We analyzed 752,227 abortions in Georgia between 1994 and 2016, 675,995 (89.9%) for Georgia residents and 76,232 (10.1%) for contiguous state residents. 35.3% more women from contiguous states received abortion services in Georgia in 2016 than in 1994 (3115 to 4216), although trends in individual states varied. Nearly three-fourths (70.5%) of contiguous state residents coming to Georgia for abortion came from Alabama (n = 19,689) and South Carolina (n = 34,027). Residents from North Carolina and Tennessee obtained 4409 and 14,834 abortions, respectively, in Georgia. Florida residents comprised the smallest contributor to abortions in Georgia, with only 3273 abortions over the 23-year period. Figure 1 displays the proportion of abortions for each contiguous state in Georgia.

Fig. 1
figure 1

Percent distribution of contiguous state residents’ abortions in Georgia, by State, 1994–2016

Alabama and South Carolina residents’ reliance on Georgia for abortion services increased throughout the study period 74.8% (800 to 1398) and 99.0% (905 to 1801), respectively. Florida, North Carolina, and Tennessee residents obtaining abortions in Georgia decreased during the study period: − 44.0% (200 to 112), − 26.9% (212 to 155), and − 24.8% (998 to 750). A higher proportion of residents from all contiguous states except South Carolina sought abortions in the Atlanta region compared to elsewhere in Georgia. Women from Florida, North Carolina, and Tennessee traveled to Atlanta more than 90% of the time (91.7%, 95.7%, and 97.9%, respectively). Alabama women obtaining services went to Atlanta 71.8% of the time and South Carolina residents travelled to Atlanta 22.4% of the time.

Residents of Georgia averaged an abortion ratio of 224 over the study period, compared to a ratio of 1115 for contiguous state residents. Tennessee had the highest abortion ratio of 7159 (range 5140 to 10,464), and North Carolina had the second highest abortion ratio ranging between 4228 in 1996 and low of 641 in 2013. Alabama, Florida, and South Carolina abortion ratios remained within the range of 1405 (South Carolina, 2007) and 404 (Alabama, 2005). The abortion ratios of all states included in the study, over time, can be found in Fig. 2. These values reveal that women in contiguous states travel to Georgia more often for abortions than for delivery services.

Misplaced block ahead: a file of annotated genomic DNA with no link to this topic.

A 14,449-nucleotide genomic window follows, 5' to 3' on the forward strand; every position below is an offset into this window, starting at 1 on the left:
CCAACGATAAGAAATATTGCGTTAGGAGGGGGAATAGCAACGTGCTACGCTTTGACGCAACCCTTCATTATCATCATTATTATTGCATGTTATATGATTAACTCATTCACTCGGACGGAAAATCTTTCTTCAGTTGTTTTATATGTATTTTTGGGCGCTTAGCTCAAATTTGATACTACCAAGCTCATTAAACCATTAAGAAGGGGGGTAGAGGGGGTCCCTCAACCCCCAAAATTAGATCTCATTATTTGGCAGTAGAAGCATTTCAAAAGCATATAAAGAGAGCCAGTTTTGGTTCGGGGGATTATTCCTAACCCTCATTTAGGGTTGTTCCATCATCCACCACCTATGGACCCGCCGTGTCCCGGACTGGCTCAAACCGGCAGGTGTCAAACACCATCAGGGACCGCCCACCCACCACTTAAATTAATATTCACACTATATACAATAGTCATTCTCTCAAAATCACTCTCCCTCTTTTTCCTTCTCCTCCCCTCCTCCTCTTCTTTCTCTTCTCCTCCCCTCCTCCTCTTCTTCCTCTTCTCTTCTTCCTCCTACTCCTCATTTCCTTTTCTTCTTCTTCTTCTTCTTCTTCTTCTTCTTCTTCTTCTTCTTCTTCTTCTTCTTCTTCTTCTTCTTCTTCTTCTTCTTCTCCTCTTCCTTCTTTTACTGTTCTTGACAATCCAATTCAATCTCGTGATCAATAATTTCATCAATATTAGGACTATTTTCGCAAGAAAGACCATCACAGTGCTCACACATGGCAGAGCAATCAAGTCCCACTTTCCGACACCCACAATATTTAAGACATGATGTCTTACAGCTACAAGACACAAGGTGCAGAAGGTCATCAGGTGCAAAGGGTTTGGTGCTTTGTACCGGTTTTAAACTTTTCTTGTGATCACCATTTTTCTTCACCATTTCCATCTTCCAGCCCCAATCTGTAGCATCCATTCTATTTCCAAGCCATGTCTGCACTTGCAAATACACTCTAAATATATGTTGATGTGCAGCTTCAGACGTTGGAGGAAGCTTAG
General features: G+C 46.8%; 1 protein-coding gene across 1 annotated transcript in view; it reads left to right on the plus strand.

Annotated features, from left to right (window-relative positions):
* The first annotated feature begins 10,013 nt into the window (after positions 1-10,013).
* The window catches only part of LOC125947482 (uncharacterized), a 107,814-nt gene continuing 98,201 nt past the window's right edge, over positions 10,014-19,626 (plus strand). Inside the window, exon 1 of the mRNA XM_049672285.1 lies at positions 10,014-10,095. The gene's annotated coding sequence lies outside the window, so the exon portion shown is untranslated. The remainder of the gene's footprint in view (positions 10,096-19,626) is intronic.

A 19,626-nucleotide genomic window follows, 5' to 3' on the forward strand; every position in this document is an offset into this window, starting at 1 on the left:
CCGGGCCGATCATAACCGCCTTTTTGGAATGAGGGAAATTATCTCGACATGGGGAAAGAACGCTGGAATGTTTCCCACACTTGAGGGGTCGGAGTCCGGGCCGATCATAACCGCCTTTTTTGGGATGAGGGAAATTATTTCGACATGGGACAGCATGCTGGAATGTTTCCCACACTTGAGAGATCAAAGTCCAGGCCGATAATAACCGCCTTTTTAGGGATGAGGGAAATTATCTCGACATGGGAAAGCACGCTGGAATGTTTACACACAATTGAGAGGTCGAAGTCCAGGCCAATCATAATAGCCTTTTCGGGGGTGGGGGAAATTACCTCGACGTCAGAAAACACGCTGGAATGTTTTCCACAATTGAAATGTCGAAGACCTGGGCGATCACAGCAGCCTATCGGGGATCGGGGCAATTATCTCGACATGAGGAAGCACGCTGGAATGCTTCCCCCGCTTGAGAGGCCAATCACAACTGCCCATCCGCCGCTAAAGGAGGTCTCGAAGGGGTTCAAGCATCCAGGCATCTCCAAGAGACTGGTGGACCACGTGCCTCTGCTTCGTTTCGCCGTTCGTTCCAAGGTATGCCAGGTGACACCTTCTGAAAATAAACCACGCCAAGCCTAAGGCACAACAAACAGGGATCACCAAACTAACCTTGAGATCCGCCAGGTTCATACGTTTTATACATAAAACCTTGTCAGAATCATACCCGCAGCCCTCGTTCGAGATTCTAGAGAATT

Fig. 2
figure 2

Abortion to live birth ratio (ALB) for Georgia residents, residents of individual contiguous states, and contiguous state residents combined, 1994–2016

Demographic Variables

Demographic data are displayed in Tables 1 and 2, and are categorized by state of residency and time period. When examining contiguous states separately, all exhibited similar trends in ethnicity, education, marital status, and maternal age across time. The proportion of black women receiving abortions increased for Georgia residents from 52.7% (17,351) in 1994 to 68.9% (18,110) in 2016 and for contiguous state women from 37.0% (1152) in 1994 to 60.4% (2400) in 2016. The proportion of Hispanic patients who received abortion services between 1994 and 2016 increased in each state, from 2.6 to 7.4% among Georgia residents and 0.9% to 4.5% among contiguous state residents.

Table 1 Demographic and abortion characteristics for Georgia women receiving abortions in the State of Georgia, 1994–2016
Table 2 Demographic and abortion characteristics for women from states contiguous to Georgia receiving abortions in the state of Georgia, 1994–2016

Education and marital status were similar among Georgia and contiguous state residents, while the proportion of first pregnancy differed between the two populations. The proportion of college-educated women increased while the proportion of women with 9–11th grade education decreased. For both Georgia residents and contiguous state residents, abortion trends by marital status remained stable between 1994 and 2016; married women comprised 13.8–19.4% of all Georgia residents and 12.8–17.6% of all contiguous state residents obtaining abortions in Georgia annually. Both populations had similar trends for maternal age, including a decrease in the proportion of women < 20 years of age, from 18.8 to 8.6% for Georgia residents and from 28.9 to 10.4% for contiguous state residents. The proportion of primigravid women decreased steadily throughout the 23-year study period in all contiguous states, from 40.4 to 28.9%, while it remained stable (25.2–29.8%) for Georgia residents during the study period.